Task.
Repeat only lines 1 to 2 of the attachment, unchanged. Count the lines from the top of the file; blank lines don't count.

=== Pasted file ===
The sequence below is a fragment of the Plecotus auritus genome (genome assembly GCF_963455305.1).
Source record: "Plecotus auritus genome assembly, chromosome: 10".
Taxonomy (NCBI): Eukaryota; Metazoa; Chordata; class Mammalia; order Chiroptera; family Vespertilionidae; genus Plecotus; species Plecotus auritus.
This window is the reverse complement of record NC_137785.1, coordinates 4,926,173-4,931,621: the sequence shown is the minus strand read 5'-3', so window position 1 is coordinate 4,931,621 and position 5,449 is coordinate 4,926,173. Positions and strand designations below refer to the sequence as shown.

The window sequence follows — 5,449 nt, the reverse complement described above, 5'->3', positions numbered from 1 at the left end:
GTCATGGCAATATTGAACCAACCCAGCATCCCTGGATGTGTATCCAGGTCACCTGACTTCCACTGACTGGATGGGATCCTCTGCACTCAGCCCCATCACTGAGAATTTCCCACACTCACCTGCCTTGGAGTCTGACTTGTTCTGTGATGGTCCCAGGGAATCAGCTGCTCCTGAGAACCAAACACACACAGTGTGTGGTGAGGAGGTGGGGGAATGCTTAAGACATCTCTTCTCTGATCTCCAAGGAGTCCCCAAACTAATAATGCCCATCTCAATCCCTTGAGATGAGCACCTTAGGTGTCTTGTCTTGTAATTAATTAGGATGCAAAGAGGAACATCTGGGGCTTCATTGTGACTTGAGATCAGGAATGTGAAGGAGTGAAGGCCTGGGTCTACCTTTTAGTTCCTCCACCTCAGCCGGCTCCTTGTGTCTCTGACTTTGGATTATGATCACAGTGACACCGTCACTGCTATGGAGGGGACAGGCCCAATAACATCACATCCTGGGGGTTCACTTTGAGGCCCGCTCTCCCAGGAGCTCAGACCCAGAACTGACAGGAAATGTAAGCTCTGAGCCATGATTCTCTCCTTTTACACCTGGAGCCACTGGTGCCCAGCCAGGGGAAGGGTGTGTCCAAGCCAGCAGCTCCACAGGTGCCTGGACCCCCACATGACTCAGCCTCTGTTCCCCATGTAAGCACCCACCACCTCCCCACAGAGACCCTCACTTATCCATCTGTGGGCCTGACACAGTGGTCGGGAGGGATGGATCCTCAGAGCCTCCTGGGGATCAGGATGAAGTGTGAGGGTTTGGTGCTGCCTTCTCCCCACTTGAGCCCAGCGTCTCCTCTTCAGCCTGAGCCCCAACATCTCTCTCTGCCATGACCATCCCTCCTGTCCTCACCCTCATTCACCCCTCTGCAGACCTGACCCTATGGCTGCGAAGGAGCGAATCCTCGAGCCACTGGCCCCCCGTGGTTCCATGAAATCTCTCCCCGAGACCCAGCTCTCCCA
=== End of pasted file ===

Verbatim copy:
The sequence below is a fragment of the Plecotus auritus genome (genome assembly GCF_963455305.1).
Source record: "Plecotus auritus genome assembly, chromosome: 10".